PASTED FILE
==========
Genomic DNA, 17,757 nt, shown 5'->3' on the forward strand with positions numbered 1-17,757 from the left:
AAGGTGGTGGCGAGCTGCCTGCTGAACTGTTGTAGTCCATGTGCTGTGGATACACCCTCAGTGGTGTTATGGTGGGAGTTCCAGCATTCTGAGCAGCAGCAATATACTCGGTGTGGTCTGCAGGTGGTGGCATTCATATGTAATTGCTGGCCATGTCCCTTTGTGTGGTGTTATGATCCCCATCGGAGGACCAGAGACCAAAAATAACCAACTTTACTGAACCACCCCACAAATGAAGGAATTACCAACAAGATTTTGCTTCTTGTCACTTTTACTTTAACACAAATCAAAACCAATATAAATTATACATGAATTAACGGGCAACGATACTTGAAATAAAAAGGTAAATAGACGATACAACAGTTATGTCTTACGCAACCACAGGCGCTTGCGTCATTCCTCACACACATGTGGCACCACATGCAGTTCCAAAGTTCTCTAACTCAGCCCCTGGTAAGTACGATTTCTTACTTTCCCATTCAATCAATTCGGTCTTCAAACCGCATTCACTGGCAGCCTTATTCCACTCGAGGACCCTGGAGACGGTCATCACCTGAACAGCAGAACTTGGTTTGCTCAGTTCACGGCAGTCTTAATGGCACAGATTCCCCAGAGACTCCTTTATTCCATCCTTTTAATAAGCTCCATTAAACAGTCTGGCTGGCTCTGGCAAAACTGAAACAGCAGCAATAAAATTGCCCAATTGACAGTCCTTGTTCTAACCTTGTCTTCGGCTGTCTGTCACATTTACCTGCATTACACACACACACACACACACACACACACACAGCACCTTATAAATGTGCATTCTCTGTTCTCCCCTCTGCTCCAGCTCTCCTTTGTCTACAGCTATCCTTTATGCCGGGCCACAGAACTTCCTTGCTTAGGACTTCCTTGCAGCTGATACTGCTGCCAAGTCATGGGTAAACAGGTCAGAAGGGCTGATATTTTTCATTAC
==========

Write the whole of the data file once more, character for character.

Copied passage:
Genomic DNA, 17,757 nt, shown 5'->3' on the forward strand with positions numbered 1-17,757 from the left:
AAGGTGGTGGCGAGCTGCCTGCTGAACTGTTGTAGTCCATGTGCTGTGGATACACCCTCAGTGGTGTTATGGTGGGAGTTCCAGCATTCTGAGCAGCAGCAATATACTCGGTGTGGTCTGCAGGTGGTGGCATTCATATGTAATTGCTGGCCATGTCCCTTTGTGTGGTGTTATGATCCCCATCGGAGGACCAGAGACCAAAAATAACCAACTTTACTGAACCACCCCACAAATGAAGGAATTACCAACAAGATTTTGCTTCTTGTCACTTTTACTTTAACACAAATCAAAACCAATATAAATTATACATGAATTAACGGGCAACGATACTTGAAATAAAAAGGTAAATAGACGATACAACAGTTATGTCTTACGCAACCACAGGCGCTTGCGTCATTCCTCACACACATGTGGCACCACATGCAGTTCCAAAGTTCTCTAACTCAGCCCCTGGTAAGTACGATTTCTTACTTTCCCATTCAATCAATTCGGTCTTCAAACCGCATTCACTGGCAGCCTTATTCCACTCGAGGACCCTGGAGACGGTCATCACCTGAACAGCAGAACTTGGTTTGCTCAGTTCACGGCAGTCTTAATGGCACAGATTCCCCAGAGACTCCTTTATTCCATCCTTTTAATAAGCTCCATTAAACAGTCTGGCTGGCTCTGGCAAAACTGAAACAGCAGCAATAAAATTGCCCAATTGACAGTCCTTGTTCTAACCTTGTCTTCGGCTGTCTGTCACATTTACCTGCATTACACACACACACACACACACACACACACACAGCACCTTATAAATGTGCATTCTCTGTTCTCCCCTCTGCTCCAGCTCTCCTTTGTCTACAGCTATCCTTTATGCCGGGCCACAGAACTTCCTTGCTTAGGACTTCCTTGCAGCTGATACTGCTGCCAAGTCATGGGTAAACAGGTCAGAAGGGCTGATATTTTTCATTAC